Ring could help blind to read words

An audio reading device worn on the index finger could help blind and visually impaired people to read printed text in real time.
 
The FingerReader technology has been developed by researchers at the Massachusetts Institute of Technology (MIT) Media Lab and consists of a camera which is worn on the user’s index finger.
 
As the wearer scans along the lines of text with their finger, the camera captures the text and the words are deciphered by the device before being read aloud by a synthesised voice. The wearer also receives positional cues in the form of haptic feedback (small vibrations) to indicate when the wearer is at the start or end of a line, a line break or a new paragraph.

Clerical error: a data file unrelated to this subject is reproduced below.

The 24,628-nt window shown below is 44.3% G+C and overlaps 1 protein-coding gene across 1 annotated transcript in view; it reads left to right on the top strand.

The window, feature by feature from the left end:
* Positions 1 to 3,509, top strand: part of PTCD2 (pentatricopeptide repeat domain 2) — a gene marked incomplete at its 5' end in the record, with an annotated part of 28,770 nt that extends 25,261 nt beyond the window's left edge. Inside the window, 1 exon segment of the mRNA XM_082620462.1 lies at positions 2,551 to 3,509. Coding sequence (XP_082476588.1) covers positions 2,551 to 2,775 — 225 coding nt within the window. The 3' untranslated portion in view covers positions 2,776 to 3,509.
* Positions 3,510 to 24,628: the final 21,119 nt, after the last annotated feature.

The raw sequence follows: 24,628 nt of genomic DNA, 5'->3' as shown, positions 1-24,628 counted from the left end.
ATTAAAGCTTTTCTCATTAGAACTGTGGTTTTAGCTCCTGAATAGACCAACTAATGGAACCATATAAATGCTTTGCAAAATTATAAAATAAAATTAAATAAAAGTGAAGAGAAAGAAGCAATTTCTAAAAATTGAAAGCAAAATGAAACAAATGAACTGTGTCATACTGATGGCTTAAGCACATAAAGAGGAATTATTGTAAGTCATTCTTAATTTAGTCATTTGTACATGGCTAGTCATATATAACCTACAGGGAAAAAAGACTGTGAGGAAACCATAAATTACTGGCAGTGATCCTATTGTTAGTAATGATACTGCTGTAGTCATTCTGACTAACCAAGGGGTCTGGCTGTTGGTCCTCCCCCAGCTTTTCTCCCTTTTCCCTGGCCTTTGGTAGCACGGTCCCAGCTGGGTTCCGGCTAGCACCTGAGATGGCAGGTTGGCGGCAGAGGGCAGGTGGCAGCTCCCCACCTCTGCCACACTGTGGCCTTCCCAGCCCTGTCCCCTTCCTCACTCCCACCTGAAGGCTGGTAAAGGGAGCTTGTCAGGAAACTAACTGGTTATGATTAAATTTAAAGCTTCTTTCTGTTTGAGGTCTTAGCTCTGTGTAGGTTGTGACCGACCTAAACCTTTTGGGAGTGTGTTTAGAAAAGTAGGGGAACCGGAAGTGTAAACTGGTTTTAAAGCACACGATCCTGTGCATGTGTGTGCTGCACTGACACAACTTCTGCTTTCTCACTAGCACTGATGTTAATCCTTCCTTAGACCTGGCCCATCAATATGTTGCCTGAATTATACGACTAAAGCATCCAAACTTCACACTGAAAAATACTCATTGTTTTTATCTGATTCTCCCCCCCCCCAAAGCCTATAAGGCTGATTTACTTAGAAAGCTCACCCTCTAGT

The technology could provide a solution to the reading needs of visually impaired people while travelling, or where they may not have access to brail or other reader technology, and could also aid the translation of text from other languages.
 

According to the Fluid Interfaces research group behind the device, ‘FingerReader is currently just a research prototype but it may be developed into a product in the future.’

 

 

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